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An excerpt from www.HouseOfNames.com archives copyright 2000 - 2017


The history of the name Pockech begins in the days of the Anglo-Saxon tribes in Britain. It was a name for a proud or gaudy person. The surname Pockech is derived from the various Old English words pecok, pacok, pocok, pehen, and pohen, which all mean peacock.

Pockech Early Origins



The surname Pockech was first found in Durham where they held a family seat from early times and their first records appeared on the early census rolls taken by the early Kings of Britain to determine the rate of taxation of their subjects.

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Pockech Spelling Variations


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Pockech Spelling Variations



It is only in the last few hundred years that the English language has been standardized. For that reason, early Anglo-Saxon surnames like Pockech are characterized by many spelling variations. As the English language changed and incorporated elements of other European languages, even literate people changed the spelling of their names. The variations of the name Pockech include: Pocock, Pococke and others.

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Pockech Early History


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Pockech Early History



This web page shows only a small excerpt of our Pockech research. Another 183 words (13 lines of text) covering the years 1604 and 1691 are included under the topic Early Pockech History in all our PDF Extended History products and printed products wherever possible.

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Pockech Early Notables (pre 1700)


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Pockech Early Notables (pre 1700)



Another 20 words (1 lines of text) are included under the topic Early Pockech Notables in all our PDF Extended History products and printed products wherever possible.

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The Great Migration


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The Great Migration



Many English families tired of political and religious strife left Britain for the new colonies in North America. Although the trip itself offered no relief - conditions on the ships were extremely cramped, and many travelers arrived diseased, starving, and destitute - these immigrants believed the opportunities that awaited them were worth the risks. Once in the colonies, many of the families did indeed prosper and, in turn, made significant contributions to the culture and economies of the growing colonies. An inquiry into the early roots of North American families has revealed a number of immigrants bearing the name Pockech or a variant listed above: John Pocock, who arrived in New England in 1661; Richard Pocock, who settled in Barbados in 1679; Christopher Pocock, who arrived in Barbados in 1679.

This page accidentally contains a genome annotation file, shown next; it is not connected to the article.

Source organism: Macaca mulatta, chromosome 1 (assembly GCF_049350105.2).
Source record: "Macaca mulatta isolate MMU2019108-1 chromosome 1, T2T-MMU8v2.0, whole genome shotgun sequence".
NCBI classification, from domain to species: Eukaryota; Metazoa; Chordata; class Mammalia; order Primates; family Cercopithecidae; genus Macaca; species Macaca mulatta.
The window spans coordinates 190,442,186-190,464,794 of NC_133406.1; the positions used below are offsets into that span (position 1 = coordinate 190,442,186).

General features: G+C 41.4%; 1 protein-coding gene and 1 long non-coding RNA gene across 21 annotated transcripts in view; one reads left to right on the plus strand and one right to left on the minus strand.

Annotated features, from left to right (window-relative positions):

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Motto


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Motto



The motto was originally a war cry or slogan. Mottoes first began to be shown with arms in the 14th and 15th centuries, but were not in general use until the 17th century. Thus the oldest coats of arms generally do not include a motto. Mottoes seldom form part of the grant of arms: Under most heraldic authorities, a motto is an optional component of the coat of arms, and can be added to or changed at will; many families have chosen not to display a motto.

Motto: Regi regnoque fidelis
Motto Translation: Faithful to king and kingdom.


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Pockech Family Crest Products


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Pockech Family Crest Products




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See Also


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See Also




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Citations


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Citations



    Other References

    1. Marcharn, Frederick George. A Constitutional History of Modern England 1485 to the Present. London: Harper and Brothers, 1960. Print.
    2. Papworth, J.W and A.W Morant. Ordinary of British Armorials. London: T.Richards, 1874. Print.
    3. Browning, Charles H. Americans of Royal Descent. Baltimore: Genealogical Publishing. Print.
    4. Hanks, Patricia and Flavia Hodges. A Dictionary of Surnames. Oxford: Oxford University Press, 1988. Print. (ISBN 0-19-211592-8).
    5. Williams, Dr Ann. And G.H. Martin, Eds. Domesday Book A Complete Translation. London: Penguin, 1992. Print. (ISBN 0-141-00523-8).
    6. Weis, Frederick Lewis, Walter Lee Sheppard and David Faris. Ancestral Roots of Sixty Colonists Who Came to New England Between 1623 and 1650 7th Edition. Baltimore: Genealogical Publishing, 1992. Print. (ISBN 0806313676).
    7. Innes, Thomas and Learney. The Tartans of the Clans and Families of Scotland 1st Edition. Edinburgh: W & A. K. Johnston Limited, 1938. Print.
    8. Colletta, John P. They Came In Ships. Salt Lake City: Ancestry, 1993. Print.
    9. Chadwick, Nora Kershaw and J.X.W.P Corcoran. The Celts. London: Penguin, 1790. Print. (ISBN 0140212116).
    10. Matthews, John. Matthews' American Armoury and Blue Book. London: John Matthews, 1911. Print.
    11. ...

    The Pockech Family Crest was acquired from the Houseofnames.com archives. The Pockech Family Crest was drawn according to heraldic standards based on published blazons. We generally include the oldest published family crest once associated with each surname.

    This page was last modified on 25 June 2013 at 10:02.

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